CPSC 225, Spring 2012
Information About the Final Exam

The final exam is scheduled for 8:30 AM on Tuesday, May 8.

The final exam for CPSC 225 is cumulative, with some emphasis on material covered since the second test. The new material includes: networking (Section 11.4); threads (Chapter 12); and advanced GUI programming (Sections 13.3 and 13.4), especially events and the Model/View/Controller design pattern.

The final exam is worth 20% of the grade for the course. It will be 6 or 7 pages long, with a format similar to other tests.

Here are some terms and ideas covered since the second test:

network connections and the Socket class
the constructor: new Socket(host,port)
the ServerSocket class
the constructor: new ServerSocket(port);
socket.getInputStream() and socket.getOutputStream()
clients and servers; how to implement them with Socket and ServerSocket
the basic internet protocols, TCP/IP
the HTTP protocol
basic format of HTTP request headers and HTTP response headers
mime types and the Content-Type header
basic operation of a web server and how it can be implemented

creating and starting threads; the run() method in a thread
race conditions and deadlock
the synchronized statement
synchronization lock in every Object, and how it is used in synchronization
mutual exclusion
volatile variables
multiprocessing: dividing up a job among available processors
thread pools

uses for threads:
   animation (as an alternative to Timers)
   background computation (for a responsive GUI during a long computation)
   parallel processing (for speeding up computation)
   dealing with blocking I/O (using a thread to receive network messages)
blocking queues
ArrayBlockingQueue<T> and LinkedBlockingQueue<T>
the blocking operations queue.put(x) and queue.take() on a blocking queue
the producer/consumer problem and how it is solved by blocking queues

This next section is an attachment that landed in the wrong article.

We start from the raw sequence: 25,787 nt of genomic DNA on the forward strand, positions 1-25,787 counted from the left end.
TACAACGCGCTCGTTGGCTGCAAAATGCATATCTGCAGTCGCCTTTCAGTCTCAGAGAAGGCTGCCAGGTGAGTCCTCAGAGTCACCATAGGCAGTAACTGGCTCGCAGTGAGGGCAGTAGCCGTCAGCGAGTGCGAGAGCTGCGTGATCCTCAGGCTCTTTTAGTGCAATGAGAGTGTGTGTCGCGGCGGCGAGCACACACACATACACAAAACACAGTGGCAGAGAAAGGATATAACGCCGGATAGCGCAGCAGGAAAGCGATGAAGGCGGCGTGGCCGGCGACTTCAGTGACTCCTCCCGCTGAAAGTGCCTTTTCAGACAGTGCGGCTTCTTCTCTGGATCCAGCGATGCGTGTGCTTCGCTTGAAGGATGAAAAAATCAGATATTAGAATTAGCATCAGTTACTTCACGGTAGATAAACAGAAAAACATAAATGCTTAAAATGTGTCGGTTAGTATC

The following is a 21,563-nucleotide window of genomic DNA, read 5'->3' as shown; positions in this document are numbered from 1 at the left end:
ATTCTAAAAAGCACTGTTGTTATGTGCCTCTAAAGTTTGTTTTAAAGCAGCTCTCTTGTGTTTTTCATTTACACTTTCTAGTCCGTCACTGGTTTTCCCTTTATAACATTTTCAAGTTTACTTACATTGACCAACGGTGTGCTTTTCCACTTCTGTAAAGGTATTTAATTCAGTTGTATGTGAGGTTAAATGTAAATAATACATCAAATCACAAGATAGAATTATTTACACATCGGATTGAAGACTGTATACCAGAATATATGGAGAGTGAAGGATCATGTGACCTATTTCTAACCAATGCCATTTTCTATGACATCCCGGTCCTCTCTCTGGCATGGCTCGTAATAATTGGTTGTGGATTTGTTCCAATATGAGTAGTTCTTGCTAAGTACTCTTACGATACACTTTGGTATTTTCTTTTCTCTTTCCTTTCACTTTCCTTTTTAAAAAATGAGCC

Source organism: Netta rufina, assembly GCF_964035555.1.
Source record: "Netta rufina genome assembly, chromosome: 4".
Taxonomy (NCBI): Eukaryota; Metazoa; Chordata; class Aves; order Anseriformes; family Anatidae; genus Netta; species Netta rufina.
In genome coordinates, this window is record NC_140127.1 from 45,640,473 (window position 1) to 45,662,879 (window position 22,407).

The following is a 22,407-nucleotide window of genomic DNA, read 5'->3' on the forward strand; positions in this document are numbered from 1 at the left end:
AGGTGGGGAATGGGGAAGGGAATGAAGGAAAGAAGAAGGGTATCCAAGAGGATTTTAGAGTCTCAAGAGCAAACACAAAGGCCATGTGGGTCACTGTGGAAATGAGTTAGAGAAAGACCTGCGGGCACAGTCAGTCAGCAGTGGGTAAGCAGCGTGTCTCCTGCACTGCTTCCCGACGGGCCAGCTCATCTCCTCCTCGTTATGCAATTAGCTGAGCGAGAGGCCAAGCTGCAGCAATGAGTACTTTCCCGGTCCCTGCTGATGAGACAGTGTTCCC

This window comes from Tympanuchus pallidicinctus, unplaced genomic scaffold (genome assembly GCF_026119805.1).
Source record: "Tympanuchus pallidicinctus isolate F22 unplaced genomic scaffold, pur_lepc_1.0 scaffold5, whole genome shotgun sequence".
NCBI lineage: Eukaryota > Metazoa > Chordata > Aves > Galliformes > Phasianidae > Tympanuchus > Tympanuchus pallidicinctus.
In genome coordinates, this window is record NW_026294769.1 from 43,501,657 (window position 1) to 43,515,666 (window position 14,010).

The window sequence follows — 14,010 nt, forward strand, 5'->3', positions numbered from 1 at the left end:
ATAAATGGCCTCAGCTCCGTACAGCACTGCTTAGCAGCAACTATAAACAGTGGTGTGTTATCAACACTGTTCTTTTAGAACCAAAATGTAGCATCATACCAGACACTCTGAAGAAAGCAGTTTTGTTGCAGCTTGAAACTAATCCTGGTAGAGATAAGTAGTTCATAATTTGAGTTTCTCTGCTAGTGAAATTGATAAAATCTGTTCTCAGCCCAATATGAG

design patterns
the MVC (Model/View/Controller) pattern
relationships among the model, the view, and the controller
how events are used in implementing the MVC pattern
using multiple views of the same model
ListModel and how it is used with JList
"loose coupling" between components of a complex system

Here are some of the most important topics from earlier in the term:


analysis of algorithms
Big-Oh and Big-Theta notation
worst case and average case run times
run-time analysis of operations on stacks, lists, trees, etc.

exceptions and exception classes
throwing an exception
checked exceptions and mandatory exception handling
the full try..catch statement, including the finally clause

recursion and recursive methods
base case of a recursion
infinite recursion
examples of recursion such as maze-solving, blob-counting...

linked data structures
linked lists; traversing a linked list with a "runner"
adding and deleting nodes in a linked list

ADT (Abstract Data Type): what they are and why they are important
the "queue" and "stack" abstract data types
operations on stacks and queues (push/pop and enqueue/dequeue)
implementation of stacks and queues as linked lists
implementation of stacks as arrays
postfix expressions and how they are evaluated using a stack

binary trees
pre-order, in-order, post-order traversal of binary trees
recursive processing of binary trees
expression trees

generic programming and generic classes in Java
the JCF (Java Collection Framework)
Collection, List, ArrayList, LinkedList, Set, TreeSet, HashSet
for-each loops for traversing a collection
Map, TreeMap, HashMap
hash tables and hash codes

input versus output streams
binary versus character streams
files and the file class
designing file formats

You can also see the review sheets for the two in-class tests,
which are available on-line.